Daily Archives: October 30, 2020

Why Having a Biosecurity Plan in Place is So Important for Producers

Why Having a Biosecurity Plan in Place is So Important for Producers

Oklahoma Farm Report

Having a biosecurity plan in place should be a big priority for cattle producers, says Dr. Rosslyn Biggs, OSU beef cattle extension specialist, and College of Veterinary Medicine director. “The Thing about the coronavirus that’s really brought to the general conversation is things like epidemiology, contact tracing, how diseases, in particular viruses, spread from one infected person or animal to another and measures that we can take to prevent the spread of disease.”

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Grazing Exchanges Connect Producers and Landowners

Grazing Exchanges Connect Producers and Landowners


Having the livestock available to graze down crop residues and covers isn’t always feasible, even though the practice clearly comes with a long list of benefits, including keeping down wildfires.

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Freezer Beef Sales Explode During COVID-19

Freezer Beef Sales Explode During COVID-19

Mike Estadt

Ohio Beef Cattle Letter

It is well documented that early in the coronavirus pandemic, major meat processing facilities across the United States became supply bottlenecks due to employee infections shutting down production.

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‘Winterizing’ your cows: Nutrition going into the dormant season

‘Winterizing’ your cows: Nutrition going into the dormant season

Caitlin Hebbert

Progressive Cattle

For the vast majority of cow-calf producers, this time of year is scored with the chorus of freshly weaned calves. The majority of our focus right now is directed toward weaning strategies, alleviating stress, vaccination protocols, nutrient management and marketing of the 2020 calf crop – and rightfully so.

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Brassicas are a great fall-grazing resource

Brassicas are a great fall-grazing resource

C.J. Weddle

Hay and Forage Grower

Brassicas can be utilized as fall and winter grazing crops, but there are a few things that University of Arkansas (UA) Forage Program Associate Kenny Simon says you should know before turning a herd of cattle out to graze freely.

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Oversold cattle market to see a bounce or consolidation

Oversold cattle market to see a bounce or consolidation

Terry Roggensack

Successful Farming

Restaurant and catering demand were already weak, and the potential for further lockdowns for restaurants and bars will limit demand even more. The USDA boxed beef cutout yesterday closed $1.13 lower at $206.70. This was down from $210.60 the previous week and was the lowest the cutout had been since August 7.

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Beef is bad for the planet. Can we make it better?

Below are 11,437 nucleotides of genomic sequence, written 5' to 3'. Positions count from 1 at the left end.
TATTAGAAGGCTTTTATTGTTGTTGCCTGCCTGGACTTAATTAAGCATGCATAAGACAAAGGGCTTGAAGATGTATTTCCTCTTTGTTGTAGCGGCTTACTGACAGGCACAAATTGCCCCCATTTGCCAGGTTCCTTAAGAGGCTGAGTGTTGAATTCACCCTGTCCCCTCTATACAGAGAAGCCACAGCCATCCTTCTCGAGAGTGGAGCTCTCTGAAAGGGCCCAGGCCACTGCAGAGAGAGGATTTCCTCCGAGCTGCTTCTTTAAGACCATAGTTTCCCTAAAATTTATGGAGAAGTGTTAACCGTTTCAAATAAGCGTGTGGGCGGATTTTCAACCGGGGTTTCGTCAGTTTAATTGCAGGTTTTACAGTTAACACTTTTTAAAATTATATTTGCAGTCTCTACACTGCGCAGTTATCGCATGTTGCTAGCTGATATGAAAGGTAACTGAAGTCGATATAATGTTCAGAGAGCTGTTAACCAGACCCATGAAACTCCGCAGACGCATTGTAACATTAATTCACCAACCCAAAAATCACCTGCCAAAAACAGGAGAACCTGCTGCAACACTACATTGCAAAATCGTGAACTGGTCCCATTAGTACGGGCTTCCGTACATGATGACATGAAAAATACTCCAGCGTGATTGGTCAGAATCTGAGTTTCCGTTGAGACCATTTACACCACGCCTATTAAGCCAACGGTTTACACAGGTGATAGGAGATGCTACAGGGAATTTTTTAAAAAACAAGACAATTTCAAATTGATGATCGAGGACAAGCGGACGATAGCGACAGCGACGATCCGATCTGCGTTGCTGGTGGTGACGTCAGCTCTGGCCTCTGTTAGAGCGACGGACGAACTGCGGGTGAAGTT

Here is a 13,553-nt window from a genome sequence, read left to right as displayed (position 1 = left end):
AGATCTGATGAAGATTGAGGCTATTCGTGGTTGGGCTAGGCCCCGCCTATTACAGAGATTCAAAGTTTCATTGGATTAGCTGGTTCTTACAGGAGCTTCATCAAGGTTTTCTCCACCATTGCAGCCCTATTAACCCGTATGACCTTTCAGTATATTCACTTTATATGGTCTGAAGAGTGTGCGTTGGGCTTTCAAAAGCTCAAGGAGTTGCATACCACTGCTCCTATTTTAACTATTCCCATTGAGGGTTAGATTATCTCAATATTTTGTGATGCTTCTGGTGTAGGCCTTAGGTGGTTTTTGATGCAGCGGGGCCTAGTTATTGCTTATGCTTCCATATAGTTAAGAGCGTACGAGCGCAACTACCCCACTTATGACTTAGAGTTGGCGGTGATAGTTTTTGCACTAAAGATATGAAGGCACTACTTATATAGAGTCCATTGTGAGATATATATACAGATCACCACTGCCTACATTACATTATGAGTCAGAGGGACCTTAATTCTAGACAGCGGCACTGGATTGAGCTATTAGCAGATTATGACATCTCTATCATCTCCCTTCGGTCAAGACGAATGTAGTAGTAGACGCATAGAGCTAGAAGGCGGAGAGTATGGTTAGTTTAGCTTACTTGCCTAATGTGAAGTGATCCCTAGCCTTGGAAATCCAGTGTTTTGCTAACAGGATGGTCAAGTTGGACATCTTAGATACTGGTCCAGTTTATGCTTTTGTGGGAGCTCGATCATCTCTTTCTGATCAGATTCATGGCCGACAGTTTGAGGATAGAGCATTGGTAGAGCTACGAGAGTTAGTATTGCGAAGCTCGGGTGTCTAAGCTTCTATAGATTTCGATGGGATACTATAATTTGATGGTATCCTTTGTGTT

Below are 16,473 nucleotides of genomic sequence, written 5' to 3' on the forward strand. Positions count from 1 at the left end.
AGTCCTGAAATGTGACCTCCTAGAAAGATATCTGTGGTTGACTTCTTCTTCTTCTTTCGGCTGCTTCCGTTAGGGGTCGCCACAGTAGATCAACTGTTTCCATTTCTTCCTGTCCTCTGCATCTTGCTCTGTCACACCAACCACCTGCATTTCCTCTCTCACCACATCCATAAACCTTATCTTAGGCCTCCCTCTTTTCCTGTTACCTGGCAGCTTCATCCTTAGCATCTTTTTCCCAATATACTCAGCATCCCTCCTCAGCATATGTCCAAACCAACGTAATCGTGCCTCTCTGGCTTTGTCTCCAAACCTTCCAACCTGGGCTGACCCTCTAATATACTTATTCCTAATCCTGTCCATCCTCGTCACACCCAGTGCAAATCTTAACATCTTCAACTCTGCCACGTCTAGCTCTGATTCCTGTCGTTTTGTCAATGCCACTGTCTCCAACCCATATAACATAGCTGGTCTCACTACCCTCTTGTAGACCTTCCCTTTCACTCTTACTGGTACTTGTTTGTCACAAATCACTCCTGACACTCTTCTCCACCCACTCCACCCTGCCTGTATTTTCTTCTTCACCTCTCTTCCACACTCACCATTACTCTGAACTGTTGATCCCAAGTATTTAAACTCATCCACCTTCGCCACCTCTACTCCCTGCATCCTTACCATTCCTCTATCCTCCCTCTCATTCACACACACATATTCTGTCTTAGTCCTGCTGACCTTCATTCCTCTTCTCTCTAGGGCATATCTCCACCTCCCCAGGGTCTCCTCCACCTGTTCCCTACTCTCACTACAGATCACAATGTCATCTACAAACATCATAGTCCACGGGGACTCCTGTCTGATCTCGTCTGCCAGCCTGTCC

Beef is bad for the planet. Can we make it better?

Byrd Pinkerton Sigal Samuel


Editor’s note: Stories of this ilk are included in the blog to inform those in our industry how agriculture is being presented to and perceived by the public.

On the edge of the Amazon rainforest in Brazil, there’s a small city called Alta Floresta. It was settled four decades ago when people came in to ranch cattle. They cut down big tracts of the rainforest and set fire to the trees in an environmentally destructive process known as slashing and burning.

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Select Carcass Value Pressure

Select Carcass Value Pressure

Paul Dykstra


The fed cattle price recovery that has been painstakingly built since early September has eroded in an extraordinary decline over the past two weeks.  All facets of the beef supply chain have acknowledged the fed cattle supply burden we face as we begin the new year. However, it seems that the fund managers just became enlightened to that reality, rapidly reducing long-hedged positions and creating the waterfall effect.

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Prime beef continues to surge

Prime beef continues to surge

Nevil Speer

Beef Magazine

At the end of September, Industry At A Glance highlighted the ongoing solid premium for Prime in the wholesale market.  That surge was surprising, given the sharp slowdown in food service volume in the past six months due to COVID. The column noted, “…the premium for Prime has been defying gravity – the moving average now stands above $30 and has been positively diverging from other categories in recent weeks.”

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5 reasons to buy a cow (or part of one)

5 reasons to buy a cow (or part of one)

Ginger Kozlowski

Concord Monitor

Want to buy a cow? It could live in your backyard and eat the grass. Then you could feed it expensive fermented hay all winter. It could supply all the manure you could ever want – and more. To the point, how would you turn an inconvenient pet into extremely convenient meat?

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